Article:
In late 2003, a housing agency approached recently elected Chicago Ald. Rey Colon with a plan to build a $5.5 million condominium building on a rubble-strewn lot in his West Side ward.
Within months, Colon bought the only home on the lot with a $350,000, no-money-down loan from the property owner. The housing agency bought the rest of the property.Then Colon green-lighted a zoning change that allowed the agency to build the condos.
The series of transactions offers an example of the often-cozy relationship between real estate interests and Chicago aldermen, who wield near-total control over zoning decisions in their wards.
Colon, 35th, said the house purchase and the zoning change were in no way linked. "As long as there was an open, public process, I don't really feel that it put me in any harm," Colon said.
But when Colon and his girlfriend bought the 105-year-old two-flat, the alderman's interest was hidden in a land trust.
Thomas Choate, the property owner, sold the home on North Humboldt Boulevard to Colon and Martha Ramos for $350,000 and gave them an interest-only loan for the full amount. Choate then sold the rest of the property to Hispanic Housing Development Corp., a nonprofit agency, for more than $1 million.
During the first two years Colon owned the home, the housing group paid the real estate taxes on both properties -- a benefit worth more than $7,000 to Colon. When the Tribune contacted Colon and the group, they blamed the issue on a records mix-up and Colon wrote a check for the taxes.
City ethics rules about loans were changed after a 1997 controversy involving former Ald. Patrick Huels, who resigned his 11th Ward seat after it was disclosed that he got a loan from a city contractor.
Now aldermen are required to obtain loans at "market rates." The rules were also changed to require aldermen to disclose private loans -- but only if the lender has city business. Choate has none.
Colon likewise was not required to abstain from voting. He wrote a letter of support and voted for the zoning change.
Colon maintains he didn't get much of a deal. The home was "a handy special" surrounded by vacant lots and needed significant work, he said.
Choate said he often makes loans to buyers of his properties and said there was no link between the sale to Colon and the alderman's support for the zoning change.
Hispanic Housing first approached Colon informally in late 2003 about the zoning change, according to ward records and interviews. That was about the time Choate and Hipolito "Paul" Roldan, president of Hispanic Housing, made their first political contributions to Colon.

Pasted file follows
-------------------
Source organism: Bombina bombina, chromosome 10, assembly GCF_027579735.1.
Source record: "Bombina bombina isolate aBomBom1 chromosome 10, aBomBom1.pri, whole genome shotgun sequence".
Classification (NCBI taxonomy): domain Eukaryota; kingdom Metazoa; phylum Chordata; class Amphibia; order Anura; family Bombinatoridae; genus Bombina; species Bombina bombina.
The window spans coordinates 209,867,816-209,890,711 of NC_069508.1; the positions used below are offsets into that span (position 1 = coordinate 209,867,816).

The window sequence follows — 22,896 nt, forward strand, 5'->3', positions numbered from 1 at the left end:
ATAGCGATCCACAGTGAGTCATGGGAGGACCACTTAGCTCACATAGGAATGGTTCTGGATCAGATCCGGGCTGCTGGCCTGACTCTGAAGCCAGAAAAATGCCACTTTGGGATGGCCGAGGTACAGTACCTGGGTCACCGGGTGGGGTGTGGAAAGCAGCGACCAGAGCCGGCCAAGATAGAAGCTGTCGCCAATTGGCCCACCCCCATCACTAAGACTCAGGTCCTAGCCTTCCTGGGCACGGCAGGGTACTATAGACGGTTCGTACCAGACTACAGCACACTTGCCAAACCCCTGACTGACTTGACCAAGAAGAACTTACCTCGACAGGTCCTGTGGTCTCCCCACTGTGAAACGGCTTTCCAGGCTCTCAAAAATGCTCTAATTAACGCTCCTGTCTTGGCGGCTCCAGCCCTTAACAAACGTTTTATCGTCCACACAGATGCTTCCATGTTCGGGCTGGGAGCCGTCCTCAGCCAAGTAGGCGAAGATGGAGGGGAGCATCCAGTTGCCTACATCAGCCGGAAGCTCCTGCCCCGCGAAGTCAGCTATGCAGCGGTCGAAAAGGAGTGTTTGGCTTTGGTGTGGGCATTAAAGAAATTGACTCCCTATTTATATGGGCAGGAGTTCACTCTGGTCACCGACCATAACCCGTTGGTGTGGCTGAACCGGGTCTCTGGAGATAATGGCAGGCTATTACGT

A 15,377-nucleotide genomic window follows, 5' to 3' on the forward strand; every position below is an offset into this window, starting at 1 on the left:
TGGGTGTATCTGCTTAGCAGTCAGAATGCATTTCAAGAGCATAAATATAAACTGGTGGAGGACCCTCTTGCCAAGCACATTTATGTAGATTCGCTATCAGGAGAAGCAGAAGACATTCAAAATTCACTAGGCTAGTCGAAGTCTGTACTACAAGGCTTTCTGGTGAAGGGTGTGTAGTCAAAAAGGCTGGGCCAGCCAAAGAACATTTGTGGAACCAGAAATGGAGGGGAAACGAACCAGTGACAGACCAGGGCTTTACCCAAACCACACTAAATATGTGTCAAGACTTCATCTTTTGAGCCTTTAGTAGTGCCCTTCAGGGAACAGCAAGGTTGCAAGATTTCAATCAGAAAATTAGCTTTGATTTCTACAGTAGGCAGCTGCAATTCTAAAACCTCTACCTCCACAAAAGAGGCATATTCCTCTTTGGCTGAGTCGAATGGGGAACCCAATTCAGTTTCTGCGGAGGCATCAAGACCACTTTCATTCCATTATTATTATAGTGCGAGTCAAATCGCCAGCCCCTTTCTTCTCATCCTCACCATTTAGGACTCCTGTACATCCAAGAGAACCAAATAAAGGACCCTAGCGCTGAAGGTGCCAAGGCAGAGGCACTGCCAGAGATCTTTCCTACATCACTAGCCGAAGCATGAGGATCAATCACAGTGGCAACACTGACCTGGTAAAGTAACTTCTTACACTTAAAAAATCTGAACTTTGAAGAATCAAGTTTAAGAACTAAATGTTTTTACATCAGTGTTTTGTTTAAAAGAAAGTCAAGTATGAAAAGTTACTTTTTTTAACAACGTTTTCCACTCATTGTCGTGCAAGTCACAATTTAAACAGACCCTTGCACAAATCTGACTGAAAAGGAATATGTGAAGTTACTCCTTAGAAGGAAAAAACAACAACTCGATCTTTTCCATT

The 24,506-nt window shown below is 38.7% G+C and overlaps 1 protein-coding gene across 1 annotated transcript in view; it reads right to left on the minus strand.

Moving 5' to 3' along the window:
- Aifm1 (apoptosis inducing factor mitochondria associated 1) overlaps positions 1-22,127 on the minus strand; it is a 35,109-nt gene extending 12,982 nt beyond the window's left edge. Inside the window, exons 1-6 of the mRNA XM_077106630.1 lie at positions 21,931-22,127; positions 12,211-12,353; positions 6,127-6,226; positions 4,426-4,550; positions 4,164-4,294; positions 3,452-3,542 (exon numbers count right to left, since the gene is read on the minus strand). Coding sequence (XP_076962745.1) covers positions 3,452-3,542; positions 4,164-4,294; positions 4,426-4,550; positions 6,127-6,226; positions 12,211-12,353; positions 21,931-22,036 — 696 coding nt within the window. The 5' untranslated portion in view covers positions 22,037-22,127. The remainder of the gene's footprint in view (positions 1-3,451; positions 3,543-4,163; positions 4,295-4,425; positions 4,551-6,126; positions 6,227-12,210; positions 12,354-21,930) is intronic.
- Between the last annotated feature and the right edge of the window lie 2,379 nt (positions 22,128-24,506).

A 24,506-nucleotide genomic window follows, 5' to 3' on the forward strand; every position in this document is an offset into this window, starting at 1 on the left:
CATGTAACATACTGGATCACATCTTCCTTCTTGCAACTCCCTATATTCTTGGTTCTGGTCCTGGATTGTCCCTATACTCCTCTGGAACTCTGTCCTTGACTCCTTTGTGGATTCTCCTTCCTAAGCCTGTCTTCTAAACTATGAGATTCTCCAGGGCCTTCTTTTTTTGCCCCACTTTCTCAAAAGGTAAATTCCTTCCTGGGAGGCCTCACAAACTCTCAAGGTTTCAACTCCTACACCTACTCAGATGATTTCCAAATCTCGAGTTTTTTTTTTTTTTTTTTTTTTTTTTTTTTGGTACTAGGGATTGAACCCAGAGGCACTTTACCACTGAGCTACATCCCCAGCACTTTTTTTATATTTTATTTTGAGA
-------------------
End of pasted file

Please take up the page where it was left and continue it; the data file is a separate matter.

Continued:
Since Colon's 2003 election, Roldan has donated $9,000 to the alderman's campaign fund and Choate has given $1,000.
Roldan said the zoning change was crucial but denied he worked one out with Colon before buying the land in April 2004. "I knew that we needed to rezone it, because of what we were proposing to put on there," Roldan said. "I think I went to (Colon's) office and had a conversation about it."
Roldan acknowledged the three-story condominium project boosted prices for nearby property such as Colon's but said he could not be sure how much.
Colon's actions have been strongly criticized by former ally Bruce Anderson. "The whole thing was worked out before he gave it to me," said Anderson, who then led the zoning advisory commission set up by Colon. Anderson is looking to back a challenger to Colon in the 2011 elections.
The advisory committee threw its support behind the proposal in September 2004, and at a subsequent community meeting residents generally supported the change, according to people who went.
"The majority of the people at that meeting were in favor of this proposal." Colon said. "It happened the same way that all other zoning changes happened in the ward."
Colon later made Ramos his chief of staff at a salary of $78,000. The two obtained a traditional bank loan in 2009 and paid off Choate, who also made $100,000 in interest from the couple, according to documents Colon provided.
The condo project was intended to be Hispanic Housing's first for-profit venture, but the group could not sell the units during the housing slump.
Hispanic Housing is now seeking city financial aid to convert the building into affordable apartments. Colon has written a letter supporting that effort.
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